The D.C. Recorder of Deeds announced today that it has revised the Real Property Recordation and Transfer Tax Form FP 7/C (herein “FP7C”). The purpose of this revision was to “contain a self-certification of compliance with tax payment, per DC Code § 42-407(2).” That statute, reprinted below, says that D.C. shall not record if any Transfer tax, Recordation tax, or late-filing fee is owing:
“§42-407. Instrument not properly executed or acknowledged not recordable.
The Recorder of Deeds shall not:
(2) Accept for recordation any deed, as defined in § 42‑1101(3), concerning real property in connection with which taxes, assessments, or charges are owing under chapter 11 [RECORDATION TAX] of this title, under chapters 9 [TRANSFER TAX] and 14 [REQUIREMENT TO RECORD WITHIN 30 DAYS] of Title 47 …”
But, the certification on the new FP7 goes much further. The buyer and seller are asked to certify that there are no “assessments or charges that may be collected under [47-1330 et seq. which is] Title 47, Chapter 13A and deals with tax sales.
Query as to how a purchaser could so certify. Also, the extent to the seller’s certification is very broad. Consider the following:
The categories of “assessments or charges” that can be collected under Chapter 13A is extremely broad. It includes:
” ‘Costs’: mounts paid or payable by a tax sale purchaser to the District in connection with the sale of a real property. 47-1330.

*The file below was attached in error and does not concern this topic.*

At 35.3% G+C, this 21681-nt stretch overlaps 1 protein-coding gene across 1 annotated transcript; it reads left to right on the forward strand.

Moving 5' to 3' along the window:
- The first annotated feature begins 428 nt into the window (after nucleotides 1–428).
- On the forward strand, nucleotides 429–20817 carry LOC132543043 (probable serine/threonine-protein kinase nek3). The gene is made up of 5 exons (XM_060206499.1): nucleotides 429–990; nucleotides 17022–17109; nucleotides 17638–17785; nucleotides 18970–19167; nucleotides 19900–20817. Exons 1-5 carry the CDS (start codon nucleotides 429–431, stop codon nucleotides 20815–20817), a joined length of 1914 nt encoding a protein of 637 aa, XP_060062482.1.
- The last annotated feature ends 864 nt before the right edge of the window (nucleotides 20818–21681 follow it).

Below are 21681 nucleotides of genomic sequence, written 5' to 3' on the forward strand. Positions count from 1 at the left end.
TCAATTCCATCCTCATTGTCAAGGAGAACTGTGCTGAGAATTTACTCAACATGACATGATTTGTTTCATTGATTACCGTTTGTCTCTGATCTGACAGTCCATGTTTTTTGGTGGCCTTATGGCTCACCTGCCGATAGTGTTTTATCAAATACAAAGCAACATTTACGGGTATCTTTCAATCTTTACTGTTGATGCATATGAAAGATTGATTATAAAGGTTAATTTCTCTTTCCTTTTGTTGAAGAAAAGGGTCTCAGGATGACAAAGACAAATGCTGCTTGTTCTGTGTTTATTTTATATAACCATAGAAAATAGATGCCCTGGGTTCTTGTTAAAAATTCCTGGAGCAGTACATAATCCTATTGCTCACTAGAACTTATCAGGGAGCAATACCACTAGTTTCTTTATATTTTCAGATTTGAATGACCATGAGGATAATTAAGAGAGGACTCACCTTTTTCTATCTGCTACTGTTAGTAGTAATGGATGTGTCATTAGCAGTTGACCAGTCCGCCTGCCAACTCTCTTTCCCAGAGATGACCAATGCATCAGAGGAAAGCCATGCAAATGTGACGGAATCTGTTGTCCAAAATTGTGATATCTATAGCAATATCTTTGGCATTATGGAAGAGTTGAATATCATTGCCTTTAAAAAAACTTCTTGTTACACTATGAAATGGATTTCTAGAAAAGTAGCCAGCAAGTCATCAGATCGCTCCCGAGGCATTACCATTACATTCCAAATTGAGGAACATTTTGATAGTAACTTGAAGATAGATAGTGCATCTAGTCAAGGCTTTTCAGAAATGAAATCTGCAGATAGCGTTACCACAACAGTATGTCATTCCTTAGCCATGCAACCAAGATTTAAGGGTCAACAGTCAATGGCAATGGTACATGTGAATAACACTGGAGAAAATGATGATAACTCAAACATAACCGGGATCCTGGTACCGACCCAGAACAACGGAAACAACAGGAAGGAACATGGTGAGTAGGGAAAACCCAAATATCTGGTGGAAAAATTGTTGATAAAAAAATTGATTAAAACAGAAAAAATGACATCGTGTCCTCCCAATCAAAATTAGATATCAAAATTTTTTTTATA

‘Tax’: unpaid real property tax owing as of October 1, including penalties, interest, and costs. The term shall include an assessment or charge due at any time to the District and certified to the Mayor for collection under this chapter in the same manner as a real property tax, along with permitted penalties, interest, and costs. 47-1330
Interest at the rate of 1.5% per month. 47-1334
Fees for advertising by the District and other District fees. 47-1342
All other amounts due under 47-1361(a). Warning, although this is the tax sale chapter, the definitions of amounts that “may be collected” under this Chapter are very broad and may apply even if there is no tax sale involved. See 47-1361(a):
(a) “(5) All other taxes to bring the real property current;
(5A) Any delinquent special assessment re: any energy efficiency loan agreement…
(6) … all expenses for which the tax sale purchaser is entitled to reimbursement under § 47‑1377;
(7) All expenses owing to any other [tax sale] purchaser; and
(8) If judgment of foreclosure of the right of redemption of the sale is set aside, the reasonable value, at the date of the judgment, of all reasonable improvements made on the real property by the purchaser and the purchaser’s successors in interest, subject to § 47‑1363.
(b) Notwithstanding subsection (a)of this section, payment of all real property tax liens and permitted accruals assigned or sold and transferred to third parties under § 47‑1303.04 shall be required before a person may redeem under this chapter.